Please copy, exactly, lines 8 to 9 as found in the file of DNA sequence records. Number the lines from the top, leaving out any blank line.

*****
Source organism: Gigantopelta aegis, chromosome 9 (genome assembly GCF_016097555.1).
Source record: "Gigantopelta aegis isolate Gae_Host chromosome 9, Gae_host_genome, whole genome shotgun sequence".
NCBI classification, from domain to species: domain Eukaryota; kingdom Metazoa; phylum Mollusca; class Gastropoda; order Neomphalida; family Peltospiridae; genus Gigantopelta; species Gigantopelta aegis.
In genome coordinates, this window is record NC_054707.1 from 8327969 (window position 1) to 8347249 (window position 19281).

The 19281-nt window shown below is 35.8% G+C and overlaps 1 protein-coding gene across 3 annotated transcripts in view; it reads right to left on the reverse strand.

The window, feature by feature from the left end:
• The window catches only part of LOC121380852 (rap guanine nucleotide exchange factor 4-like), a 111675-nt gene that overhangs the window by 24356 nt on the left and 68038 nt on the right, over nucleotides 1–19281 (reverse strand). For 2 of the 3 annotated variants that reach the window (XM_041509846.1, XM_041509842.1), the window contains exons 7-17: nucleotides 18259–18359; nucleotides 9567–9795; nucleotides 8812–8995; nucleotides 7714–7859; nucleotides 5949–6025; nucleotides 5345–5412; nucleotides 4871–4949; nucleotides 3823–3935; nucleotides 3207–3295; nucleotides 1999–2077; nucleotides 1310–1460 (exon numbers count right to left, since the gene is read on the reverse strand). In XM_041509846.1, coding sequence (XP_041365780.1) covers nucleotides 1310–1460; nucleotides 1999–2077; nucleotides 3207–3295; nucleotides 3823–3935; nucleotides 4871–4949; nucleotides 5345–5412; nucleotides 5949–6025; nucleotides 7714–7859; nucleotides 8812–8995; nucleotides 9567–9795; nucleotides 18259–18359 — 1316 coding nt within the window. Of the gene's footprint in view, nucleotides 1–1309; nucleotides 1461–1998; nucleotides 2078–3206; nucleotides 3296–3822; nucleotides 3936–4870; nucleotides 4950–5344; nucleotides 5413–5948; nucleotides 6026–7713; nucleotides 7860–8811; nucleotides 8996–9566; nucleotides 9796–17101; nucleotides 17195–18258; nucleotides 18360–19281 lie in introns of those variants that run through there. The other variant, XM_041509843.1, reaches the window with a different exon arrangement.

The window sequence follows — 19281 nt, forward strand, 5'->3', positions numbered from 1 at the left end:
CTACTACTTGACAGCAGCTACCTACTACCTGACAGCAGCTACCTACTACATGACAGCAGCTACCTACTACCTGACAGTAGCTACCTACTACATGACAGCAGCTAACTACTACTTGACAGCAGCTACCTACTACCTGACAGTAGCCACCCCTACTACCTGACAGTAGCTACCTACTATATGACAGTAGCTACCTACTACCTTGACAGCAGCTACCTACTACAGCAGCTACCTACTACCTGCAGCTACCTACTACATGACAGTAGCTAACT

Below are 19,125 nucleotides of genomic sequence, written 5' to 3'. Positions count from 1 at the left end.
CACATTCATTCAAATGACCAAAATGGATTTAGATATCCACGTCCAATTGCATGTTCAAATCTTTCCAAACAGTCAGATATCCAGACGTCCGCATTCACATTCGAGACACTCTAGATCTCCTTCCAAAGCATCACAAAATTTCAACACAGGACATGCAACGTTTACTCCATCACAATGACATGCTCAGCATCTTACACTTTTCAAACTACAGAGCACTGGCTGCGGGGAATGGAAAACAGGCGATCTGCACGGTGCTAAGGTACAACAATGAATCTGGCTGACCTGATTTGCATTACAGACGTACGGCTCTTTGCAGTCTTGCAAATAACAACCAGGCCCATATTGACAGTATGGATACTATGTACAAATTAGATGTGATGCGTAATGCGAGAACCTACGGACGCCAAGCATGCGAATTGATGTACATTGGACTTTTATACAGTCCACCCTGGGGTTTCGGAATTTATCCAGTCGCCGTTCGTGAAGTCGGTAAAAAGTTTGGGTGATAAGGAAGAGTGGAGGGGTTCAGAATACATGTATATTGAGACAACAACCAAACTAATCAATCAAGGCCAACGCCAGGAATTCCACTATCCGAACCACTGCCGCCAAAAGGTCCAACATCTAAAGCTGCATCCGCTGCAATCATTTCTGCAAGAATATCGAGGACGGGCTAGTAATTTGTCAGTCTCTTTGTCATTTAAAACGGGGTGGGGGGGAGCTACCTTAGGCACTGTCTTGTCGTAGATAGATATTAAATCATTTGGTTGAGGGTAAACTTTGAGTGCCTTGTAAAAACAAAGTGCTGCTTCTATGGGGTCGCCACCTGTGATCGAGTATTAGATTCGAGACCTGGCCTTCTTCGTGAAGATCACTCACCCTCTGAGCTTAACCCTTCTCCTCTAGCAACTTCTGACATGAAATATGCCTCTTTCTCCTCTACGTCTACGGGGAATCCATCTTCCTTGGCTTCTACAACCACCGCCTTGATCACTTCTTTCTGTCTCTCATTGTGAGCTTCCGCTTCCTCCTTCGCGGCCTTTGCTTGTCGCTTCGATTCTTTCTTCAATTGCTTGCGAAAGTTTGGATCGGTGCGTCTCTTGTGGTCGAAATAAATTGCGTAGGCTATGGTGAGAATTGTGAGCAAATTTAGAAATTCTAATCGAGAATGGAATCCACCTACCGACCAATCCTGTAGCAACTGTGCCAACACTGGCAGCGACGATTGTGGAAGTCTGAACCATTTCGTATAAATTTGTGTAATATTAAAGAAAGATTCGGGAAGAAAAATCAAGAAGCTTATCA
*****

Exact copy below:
The window sequence follows — 19281 nt, forward strand, 5'->3', positions numbered from 1 at the left end:
CTACTACTTGACAGCAGCTACCTACTACCTGACAGCAGCTACCTACTACATGACAGCAGCTACCTACTACCTGACAGTAGCTACCTACTACATGACAGCAGCTAACTACTACTTGACAGCAGCTACCTACTACCTGACAGTAGCCACCCCTACTACCTGACAGTAGCTACCTACTATATGACAGTAGCTACCTACTACCTTGACAGCAGCTACCTACTACAGCAGCTACCTACTACCTGCAGCTACCTACTACATGACAGTAGCTAACT